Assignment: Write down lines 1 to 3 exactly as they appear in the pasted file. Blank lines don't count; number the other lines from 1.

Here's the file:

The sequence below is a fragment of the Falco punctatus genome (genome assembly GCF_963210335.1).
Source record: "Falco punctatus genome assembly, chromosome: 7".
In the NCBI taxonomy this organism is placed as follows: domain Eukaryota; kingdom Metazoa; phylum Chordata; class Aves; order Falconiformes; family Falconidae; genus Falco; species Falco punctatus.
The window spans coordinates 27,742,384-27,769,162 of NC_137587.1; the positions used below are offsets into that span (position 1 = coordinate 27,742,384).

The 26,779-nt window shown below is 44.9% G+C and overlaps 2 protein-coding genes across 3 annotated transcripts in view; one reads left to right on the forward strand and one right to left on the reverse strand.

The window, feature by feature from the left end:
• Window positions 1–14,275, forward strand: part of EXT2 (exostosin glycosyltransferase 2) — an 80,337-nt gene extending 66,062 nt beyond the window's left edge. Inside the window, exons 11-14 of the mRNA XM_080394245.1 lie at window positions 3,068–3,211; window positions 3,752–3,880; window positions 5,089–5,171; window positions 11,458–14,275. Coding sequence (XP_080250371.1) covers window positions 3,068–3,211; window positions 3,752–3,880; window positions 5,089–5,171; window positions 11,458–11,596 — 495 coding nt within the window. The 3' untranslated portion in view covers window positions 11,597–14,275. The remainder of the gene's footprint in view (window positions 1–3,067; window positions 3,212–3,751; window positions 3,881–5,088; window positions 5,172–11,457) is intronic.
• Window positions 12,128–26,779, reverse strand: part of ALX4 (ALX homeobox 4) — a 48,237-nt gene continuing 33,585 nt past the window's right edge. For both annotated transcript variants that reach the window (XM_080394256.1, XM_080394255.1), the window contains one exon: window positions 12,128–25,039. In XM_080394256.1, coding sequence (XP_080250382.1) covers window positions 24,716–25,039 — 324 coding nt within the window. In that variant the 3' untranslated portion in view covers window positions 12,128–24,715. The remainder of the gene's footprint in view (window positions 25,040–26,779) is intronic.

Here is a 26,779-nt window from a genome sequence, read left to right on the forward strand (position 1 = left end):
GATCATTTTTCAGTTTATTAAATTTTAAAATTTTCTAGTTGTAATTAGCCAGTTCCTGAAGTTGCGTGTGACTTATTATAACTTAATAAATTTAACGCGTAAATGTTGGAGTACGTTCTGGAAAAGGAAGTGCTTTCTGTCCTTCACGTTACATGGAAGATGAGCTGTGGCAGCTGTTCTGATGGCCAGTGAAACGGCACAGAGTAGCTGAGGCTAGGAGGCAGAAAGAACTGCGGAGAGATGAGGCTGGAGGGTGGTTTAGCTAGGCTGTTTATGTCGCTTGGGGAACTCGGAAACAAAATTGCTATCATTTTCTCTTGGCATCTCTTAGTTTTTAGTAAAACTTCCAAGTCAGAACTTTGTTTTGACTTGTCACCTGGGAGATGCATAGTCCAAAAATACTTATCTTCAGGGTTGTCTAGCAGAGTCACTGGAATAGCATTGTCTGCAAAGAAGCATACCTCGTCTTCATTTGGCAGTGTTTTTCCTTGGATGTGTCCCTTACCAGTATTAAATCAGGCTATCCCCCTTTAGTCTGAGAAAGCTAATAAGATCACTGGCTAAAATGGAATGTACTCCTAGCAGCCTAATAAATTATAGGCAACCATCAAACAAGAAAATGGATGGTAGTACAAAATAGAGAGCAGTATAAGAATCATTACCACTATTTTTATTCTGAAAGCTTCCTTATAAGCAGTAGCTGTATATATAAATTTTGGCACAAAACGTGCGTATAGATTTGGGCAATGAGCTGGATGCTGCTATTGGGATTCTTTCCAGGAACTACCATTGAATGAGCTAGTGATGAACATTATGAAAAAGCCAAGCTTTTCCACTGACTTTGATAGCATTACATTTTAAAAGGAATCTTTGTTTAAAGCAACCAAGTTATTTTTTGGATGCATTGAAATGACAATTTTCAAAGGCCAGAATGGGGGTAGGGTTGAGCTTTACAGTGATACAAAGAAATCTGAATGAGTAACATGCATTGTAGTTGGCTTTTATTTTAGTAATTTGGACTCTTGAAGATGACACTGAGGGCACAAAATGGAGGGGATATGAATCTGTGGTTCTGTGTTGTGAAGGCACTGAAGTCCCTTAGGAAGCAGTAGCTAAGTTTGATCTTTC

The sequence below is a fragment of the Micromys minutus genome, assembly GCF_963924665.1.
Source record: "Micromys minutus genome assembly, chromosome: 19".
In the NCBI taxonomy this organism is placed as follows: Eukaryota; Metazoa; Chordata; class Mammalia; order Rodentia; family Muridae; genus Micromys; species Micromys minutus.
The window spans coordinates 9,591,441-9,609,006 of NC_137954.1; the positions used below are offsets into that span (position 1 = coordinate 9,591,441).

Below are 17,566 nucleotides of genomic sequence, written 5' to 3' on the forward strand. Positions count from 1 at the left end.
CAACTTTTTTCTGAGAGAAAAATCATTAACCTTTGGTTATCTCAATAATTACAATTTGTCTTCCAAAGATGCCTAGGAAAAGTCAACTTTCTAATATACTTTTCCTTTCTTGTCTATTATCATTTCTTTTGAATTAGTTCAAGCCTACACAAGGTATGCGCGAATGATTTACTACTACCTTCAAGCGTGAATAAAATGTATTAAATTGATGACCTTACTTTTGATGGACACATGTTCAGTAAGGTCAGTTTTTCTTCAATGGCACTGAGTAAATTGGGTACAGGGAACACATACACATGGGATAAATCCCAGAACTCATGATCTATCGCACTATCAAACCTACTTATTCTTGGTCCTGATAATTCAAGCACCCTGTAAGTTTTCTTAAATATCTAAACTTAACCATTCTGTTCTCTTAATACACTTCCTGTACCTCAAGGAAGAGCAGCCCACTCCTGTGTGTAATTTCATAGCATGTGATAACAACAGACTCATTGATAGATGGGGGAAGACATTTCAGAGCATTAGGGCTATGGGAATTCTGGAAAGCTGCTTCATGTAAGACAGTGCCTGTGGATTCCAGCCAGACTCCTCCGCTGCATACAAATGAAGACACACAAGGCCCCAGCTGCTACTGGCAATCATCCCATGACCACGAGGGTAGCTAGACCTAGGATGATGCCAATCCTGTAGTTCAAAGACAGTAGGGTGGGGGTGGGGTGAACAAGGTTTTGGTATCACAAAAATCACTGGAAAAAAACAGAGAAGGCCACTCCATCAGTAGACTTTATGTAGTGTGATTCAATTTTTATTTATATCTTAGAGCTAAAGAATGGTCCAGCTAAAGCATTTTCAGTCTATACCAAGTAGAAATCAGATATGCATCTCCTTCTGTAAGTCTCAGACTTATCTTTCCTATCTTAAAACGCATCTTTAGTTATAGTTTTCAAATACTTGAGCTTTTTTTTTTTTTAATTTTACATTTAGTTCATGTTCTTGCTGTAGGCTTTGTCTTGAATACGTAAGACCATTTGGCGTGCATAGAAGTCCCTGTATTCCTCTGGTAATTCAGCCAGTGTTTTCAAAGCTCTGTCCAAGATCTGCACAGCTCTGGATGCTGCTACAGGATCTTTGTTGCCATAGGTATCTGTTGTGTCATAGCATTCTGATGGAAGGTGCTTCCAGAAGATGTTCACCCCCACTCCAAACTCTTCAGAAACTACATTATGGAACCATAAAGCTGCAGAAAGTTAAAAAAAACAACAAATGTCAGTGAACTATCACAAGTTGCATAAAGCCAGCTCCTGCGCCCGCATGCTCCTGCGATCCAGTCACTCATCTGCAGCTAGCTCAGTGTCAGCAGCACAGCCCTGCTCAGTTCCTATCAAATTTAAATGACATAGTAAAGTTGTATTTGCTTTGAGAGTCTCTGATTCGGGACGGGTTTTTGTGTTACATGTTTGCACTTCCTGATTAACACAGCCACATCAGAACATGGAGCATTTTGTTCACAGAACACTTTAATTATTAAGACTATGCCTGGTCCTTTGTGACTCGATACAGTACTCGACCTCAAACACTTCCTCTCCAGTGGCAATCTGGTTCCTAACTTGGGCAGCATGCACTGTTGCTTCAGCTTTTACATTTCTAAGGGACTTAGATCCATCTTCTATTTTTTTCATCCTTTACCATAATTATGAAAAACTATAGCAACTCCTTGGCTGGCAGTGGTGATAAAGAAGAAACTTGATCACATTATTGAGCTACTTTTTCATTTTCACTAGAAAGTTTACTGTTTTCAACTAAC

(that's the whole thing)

The sequence below is a fragment of the Falco punctatus genome (genome assembly GCF_963210335.1).
Source record: "Falco punctatus genome assembly, chromosome: 7".
In the NCBI taxonomy this organism is placed as follows: domain Eukaryota; kingdom Metazoa; phylum Chordata; class Aves; order Falconiformes; family Falconidae; genus Falco; species Falco punctatus.